Dealing with legal issues surrounding divorce and child custody can be frustrating. Fortunately, our team of experienced divorce attorneys can help you resolve matters related to domestic violence, asset division, child and spousal support, child abuse, parental rights, and more.
Child Custody and Visitation Rights of Third Parties
Non-parent third parties may have rights of custody and visitation to minor children who are not biologically related. These rights are different from those in adoption and guardianship cases. The law presumes that a child has two parents and that each parent is fit to have custody of their minor children. A third party non-parent may obtain guardianship of a minor child if the non-parent is able to prove by strong evidence that the parents are not fit to have custody of their child or even adopt a child if one or both parents have not supported the child or maintained a relationship with the child. However, there are situations outside of the realms of guardianships and adoptions where one or both parents are fit parents, yet a third party still has visitation rights.
It is a myth that "grandparents have no rights.” Grandparents may have rights to a grandchild in special circumstances. The most common circumstance is when the parents of the grandchild are separated. Grandparents seeking to establish their rights must have strong evidence showing:
1. Grandparents rights are in the child’s best interests
2. The child would suffer harm or potential harm if the grandparent is not granted visitation
3. The child’s nuclear family has been disrupted in one or more of the following ways:
- an action for divorce, separate maintenance or annulment involving the grandchild's parents is pending before the court, and the grandparent had a preexisting relationship with the child that predates the filing of the action for divorce, separate maintenance or annulment,
- the grandchild's parents are divorced, separated under a judgment of separate maintenance, or have had their marriage annulled,
- the grandchild's parent who is a child of the grandparent is deceased, and the grandparent had a preexisting relationship with the child that predates the death of the deceased parent unless the death of the mother was due to complications related to the birth of the child,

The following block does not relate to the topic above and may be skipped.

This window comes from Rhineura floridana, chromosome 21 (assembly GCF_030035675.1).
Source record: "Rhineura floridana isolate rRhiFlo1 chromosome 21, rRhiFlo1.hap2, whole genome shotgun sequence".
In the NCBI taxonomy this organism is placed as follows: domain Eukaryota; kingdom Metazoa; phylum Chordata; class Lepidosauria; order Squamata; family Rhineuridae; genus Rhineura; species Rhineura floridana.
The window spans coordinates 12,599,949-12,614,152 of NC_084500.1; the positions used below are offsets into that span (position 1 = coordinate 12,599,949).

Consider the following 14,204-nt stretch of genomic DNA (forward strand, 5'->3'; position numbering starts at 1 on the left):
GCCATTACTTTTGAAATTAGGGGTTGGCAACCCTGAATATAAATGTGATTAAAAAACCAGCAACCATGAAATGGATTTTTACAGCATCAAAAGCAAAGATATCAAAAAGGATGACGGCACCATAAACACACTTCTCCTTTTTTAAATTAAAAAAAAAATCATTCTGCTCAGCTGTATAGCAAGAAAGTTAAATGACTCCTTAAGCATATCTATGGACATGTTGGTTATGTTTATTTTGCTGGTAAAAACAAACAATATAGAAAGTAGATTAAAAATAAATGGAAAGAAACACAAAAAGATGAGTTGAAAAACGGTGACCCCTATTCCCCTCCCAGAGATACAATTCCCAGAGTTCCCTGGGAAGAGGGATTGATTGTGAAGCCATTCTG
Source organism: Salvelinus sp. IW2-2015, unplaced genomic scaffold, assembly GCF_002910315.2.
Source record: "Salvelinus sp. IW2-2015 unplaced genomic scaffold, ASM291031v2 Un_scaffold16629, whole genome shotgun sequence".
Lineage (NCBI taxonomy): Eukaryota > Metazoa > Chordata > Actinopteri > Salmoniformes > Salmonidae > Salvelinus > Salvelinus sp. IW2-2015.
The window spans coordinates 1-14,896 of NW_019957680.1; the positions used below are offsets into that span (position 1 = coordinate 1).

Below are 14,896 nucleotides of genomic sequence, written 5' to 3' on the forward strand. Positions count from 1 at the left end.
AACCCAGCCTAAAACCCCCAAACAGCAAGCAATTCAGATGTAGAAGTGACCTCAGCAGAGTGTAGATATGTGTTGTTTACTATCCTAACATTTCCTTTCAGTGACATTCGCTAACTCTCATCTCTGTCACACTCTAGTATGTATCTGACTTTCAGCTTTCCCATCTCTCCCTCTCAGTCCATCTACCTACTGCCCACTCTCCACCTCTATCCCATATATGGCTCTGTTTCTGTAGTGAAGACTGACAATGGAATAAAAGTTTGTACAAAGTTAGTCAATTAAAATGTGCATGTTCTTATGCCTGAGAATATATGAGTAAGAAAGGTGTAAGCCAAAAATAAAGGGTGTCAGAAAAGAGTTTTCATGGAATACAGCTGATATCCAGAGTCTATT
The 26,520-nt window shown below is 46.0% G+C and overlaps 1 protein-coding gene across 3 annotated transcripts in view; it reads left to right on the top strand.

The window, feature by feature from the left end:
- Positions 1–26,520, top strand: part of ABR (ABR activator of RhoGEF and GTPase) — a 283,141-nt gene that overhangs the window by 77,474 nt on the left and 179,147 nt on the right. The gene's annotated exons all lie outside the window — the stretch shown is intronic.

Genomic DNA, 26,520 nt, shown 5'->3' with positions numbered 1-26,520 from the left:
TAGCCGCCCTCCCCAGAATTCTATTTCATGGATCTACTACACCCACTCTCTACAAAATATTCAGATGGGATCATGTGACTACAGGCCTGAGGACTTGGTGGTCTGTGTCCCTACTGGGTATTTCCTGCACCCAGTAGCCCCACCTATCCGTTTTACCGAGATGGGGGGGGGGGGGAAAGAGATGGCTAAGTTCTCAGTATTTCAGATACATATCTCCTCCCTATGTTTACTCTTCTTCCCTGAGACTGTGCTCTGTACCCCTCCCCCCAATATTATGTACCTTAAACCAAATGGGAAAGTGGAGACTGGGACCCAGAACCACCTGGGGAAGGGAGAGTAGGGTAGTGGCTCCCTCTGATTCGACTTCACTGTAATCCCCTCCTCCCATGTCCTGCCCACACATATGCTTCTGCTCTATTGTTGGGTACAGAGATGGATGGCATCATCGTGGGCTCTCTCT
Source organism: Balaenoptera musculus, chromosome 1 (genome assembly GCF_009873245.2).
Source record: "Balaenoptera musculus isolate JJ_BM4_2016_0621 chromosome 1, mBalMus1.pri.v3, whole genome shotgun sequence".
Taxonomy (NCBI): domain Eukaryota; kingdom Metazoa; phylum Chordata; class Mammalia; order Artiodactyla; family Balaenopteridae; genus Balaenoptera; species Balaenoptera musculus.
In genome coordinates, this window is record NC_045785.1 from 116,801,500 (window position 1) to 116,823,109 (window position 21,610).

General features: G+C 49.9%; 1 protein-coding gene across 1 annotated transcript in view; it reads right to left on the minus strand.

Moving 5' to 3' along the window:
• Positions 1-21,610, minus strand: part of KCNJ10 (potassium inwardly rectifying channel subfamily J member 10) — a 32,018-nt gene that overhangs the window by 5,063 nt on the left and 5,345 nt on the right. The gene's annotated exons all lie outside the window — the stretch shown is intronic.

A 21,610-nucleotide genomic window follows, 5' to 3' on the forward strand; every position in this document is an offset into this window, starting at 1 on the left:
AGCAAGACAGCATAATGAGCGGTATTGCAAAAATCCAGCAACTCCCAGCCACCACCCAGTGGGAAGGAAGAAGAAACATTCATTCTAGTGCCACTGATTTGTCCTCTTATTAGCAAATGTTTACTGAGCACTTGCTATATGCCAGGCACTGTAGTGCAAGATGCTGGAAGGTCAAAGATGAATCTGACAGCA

- legal custody of the grandchild has been given to a person other than the grandchild's parent, or the grandchild does not reside in the home of a parent of the child,
one of the grandchild's parents has had a felony conviction and been incarcerated in the Department of Corrections and the grandparent had a preexisting relationship with the child that predates the incarceration,
- grandparent had custody of the grandchild, whether or not the grandparent had custody under a court order, and there exists a strong, continuous grandparental relationship between the grandparent and the child,
- the grandchild's parent has deserted the other parent for more than one (1) year and there exists a strong, continuous grandparental relationship between the grandparent and the child,
- the grandchild's parents have never been married, are not residing in the same household and there exists a strong, continuous grandparental relationship between the grandparent and the child, or
- the parental rights of one or both parents of the child have been terminated, and the court determines that there is a strong, continuous relationship between the child and the parent of the person whose parental rights have been terminated.
Non-biological third parties
Non-biological and third party rights are common issues in same-sex cases. A recent Oklahoma case, Schnedler v. Lee, clarified that the non-biological partner in same-sex cases is still a parent in every sense of the word. The Oklahoma Supreme Court cited law going all the way back to 1937 and said, "the right of custody and visitation is not bound to the strict confines of biological relation.” While Schnedler v. Lee sets out the framework for what a non-biological same-sex co-parent must prove to establish their parental rights, the Oklahoma Supreme Court's language in Schnedler v. Lee is consistent with other law from around the United States, that third parties, including stepparents in heterosexual relationships, may have rights of custody and visitation to non-biological children.
Rights of child custody and visitation for non-biological parents, stepparents and third parties is a developing area of law. Many attorneys think that biological relation is a requirement and are not even aware that third parties may have rights. Our law firm is a leader in this field. We have obtained custody and visitation rights for non-parents, including grandparents and step-parents.